Depending on how deeply you or your organization is entrenched in Microsoft or Google technology, you will look to different types of note-taking apps to meet your needs. Let’s review and compare three popular (or soon-to-be popular) offerings.
OneNote and Evernote have been around about the same amount of time, 2003 and 2004, respectively. As such, they are mature and feature rich. Both Evernote and Microsoft have taken user input seriously and added features that enable these tools to accomplish more than just take notes—now, they are also robust repositories for all kinds of content and collaboration. Keep came to be about 10 years down the road. Rather than being the new kid in town, bigger and better, Keep tends to cater to those who really just want a substitute for their sticky-note system of keeping notes. New features have been introduced to Keep as well, but it really does cater to the visual of those colorful sticky notes.
Both OneNote and Evernote deliver a desktop product. This means that you’re able to interact with your notes whether or not you’re connected to the internet. Google is making strides in enabling desktop usage, but this doesn’t extend to Keep at the moment. So, to use Keep you have to be connected.
All of these products are now compatible with just about all platforms. Whether you’re using Windows, MAC, iOS or Android, you should be able to get any of these three to work. In addition, each allows an unlimited number of devices to access a single account.
Both OneNote and Evernote allow attachments; Keep does not. However, consider that the trend is toward cloud storage, which means inserting links rather than inserting attached files will become increasingly prevalent. So this difference may not be as impactful as it seems today. All allow a type of “clipping” to capture screenshots, as well as text, images, audio and stylus handwriting, though the quality may vary depending on connectivity and platform. Beware of non-PC versions of OneNote, though. Not all tagging or content features are as robust on non-PC platforms.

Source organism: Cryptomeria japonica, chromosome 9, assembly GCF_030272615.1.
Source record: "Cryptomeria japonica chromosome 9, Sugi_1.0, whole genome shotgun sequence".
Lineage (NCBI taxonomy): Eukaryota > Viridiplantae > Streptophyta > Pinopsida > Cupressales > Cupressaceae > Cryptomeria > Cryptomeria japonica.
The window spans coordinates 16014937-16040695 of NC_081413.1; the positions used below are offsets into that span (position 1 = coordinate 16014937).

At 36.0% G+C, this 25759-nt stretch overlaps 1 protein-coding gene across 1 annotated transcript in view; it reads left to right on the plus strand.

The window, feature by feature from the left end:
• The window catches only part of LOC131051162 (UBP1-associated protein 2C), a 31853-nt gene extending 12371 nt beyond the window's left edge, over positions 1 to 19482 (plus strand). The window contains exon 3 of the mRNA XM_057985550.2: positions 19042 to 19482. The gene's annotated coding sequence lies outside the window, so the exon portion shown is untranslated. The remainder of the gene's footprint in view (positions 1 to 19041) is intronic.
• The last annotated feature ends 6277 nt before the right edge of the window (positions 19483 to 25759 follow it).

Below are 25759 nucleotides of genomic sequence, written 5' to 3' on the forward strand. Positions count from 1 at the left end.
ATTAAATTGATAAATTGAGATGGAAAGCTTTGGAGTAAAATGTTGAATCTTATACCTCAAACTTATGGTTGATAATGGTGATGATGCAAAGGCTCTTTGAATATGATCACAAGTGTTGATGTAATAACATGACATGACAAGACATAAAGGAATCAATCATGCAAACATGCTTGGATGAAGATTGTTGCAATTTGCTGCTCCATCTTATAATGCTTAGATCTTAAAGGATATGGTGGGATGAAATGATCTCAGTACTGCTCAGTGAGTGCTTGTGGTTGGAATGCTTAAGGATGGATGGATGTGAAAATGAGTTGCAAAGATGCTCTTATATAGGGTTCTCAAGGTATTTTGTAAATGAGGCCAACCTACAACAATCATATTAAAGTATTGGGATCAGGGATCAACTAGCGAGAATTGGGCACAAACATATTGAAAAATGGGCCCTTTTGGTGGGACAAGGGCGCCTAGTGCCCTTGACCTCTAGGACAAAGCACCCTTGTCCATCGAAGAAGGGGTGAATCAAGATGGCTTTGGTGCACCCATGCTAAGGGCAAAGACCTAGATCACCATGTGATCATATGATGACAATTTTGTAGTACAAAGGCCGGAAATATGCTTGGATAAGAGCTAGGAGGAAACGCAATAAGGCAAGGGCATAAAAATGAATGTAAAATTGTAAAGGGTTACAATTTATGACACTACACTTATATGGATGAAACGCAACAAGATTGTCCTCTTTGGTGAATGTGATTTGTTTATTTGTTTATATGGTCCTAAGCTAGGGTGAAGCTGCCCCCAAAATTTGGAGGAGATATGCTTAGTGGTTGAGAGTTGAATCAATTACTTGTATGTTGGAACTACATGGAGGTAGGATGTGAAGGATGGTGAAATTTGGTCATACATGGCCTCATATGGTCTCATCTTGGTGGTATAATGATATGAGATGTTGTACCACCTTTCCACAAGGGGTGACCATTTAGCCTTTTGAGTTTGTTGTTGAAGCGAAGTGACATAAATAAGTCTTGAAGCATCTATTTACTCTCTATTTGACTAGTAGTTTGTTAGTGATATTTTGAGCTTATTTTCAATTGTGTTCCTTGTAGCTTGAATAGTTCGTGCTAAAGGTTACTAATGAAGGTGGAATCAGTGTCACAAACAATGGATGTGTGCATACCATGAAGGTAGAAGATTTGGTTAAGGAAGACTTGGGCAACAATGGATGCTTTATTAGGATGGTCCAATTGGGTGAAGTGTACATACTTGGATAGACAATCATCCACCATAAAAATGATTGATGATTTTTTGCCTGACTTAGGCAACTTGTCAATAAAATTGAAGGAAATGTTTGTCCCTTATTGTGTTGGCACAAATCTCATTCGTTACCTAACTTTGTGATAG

Each product integrates with its preferred email application. OneNote to Outlook, Keep to Gmail. Evernote accomplishes email integration with CloudMagic and Powerbot. Though, with each, you may email a note from the application. Sending email to OneNote is built into Outlook. You’ll need the Google Keep Chrome Extension, which will send a screenshot of the email to Keep from Gmail.
There are devotees of OneNote and devotees of Evernote, each for various reasons. Many of the reasons originally stated no longer exist. If you’ve always used Evernote because it was the only one that was compatible with Mac and iPhone, you might find that OneNote now integrates better with the Microsoft Office tools you work with back at the office. If you are using OneNote to stay organized, but your organization is moving to G Suite, perhaps Keep will work just as well for your purposes. Holding onto product loyalty in spite of how well it serves us may not be a good idea.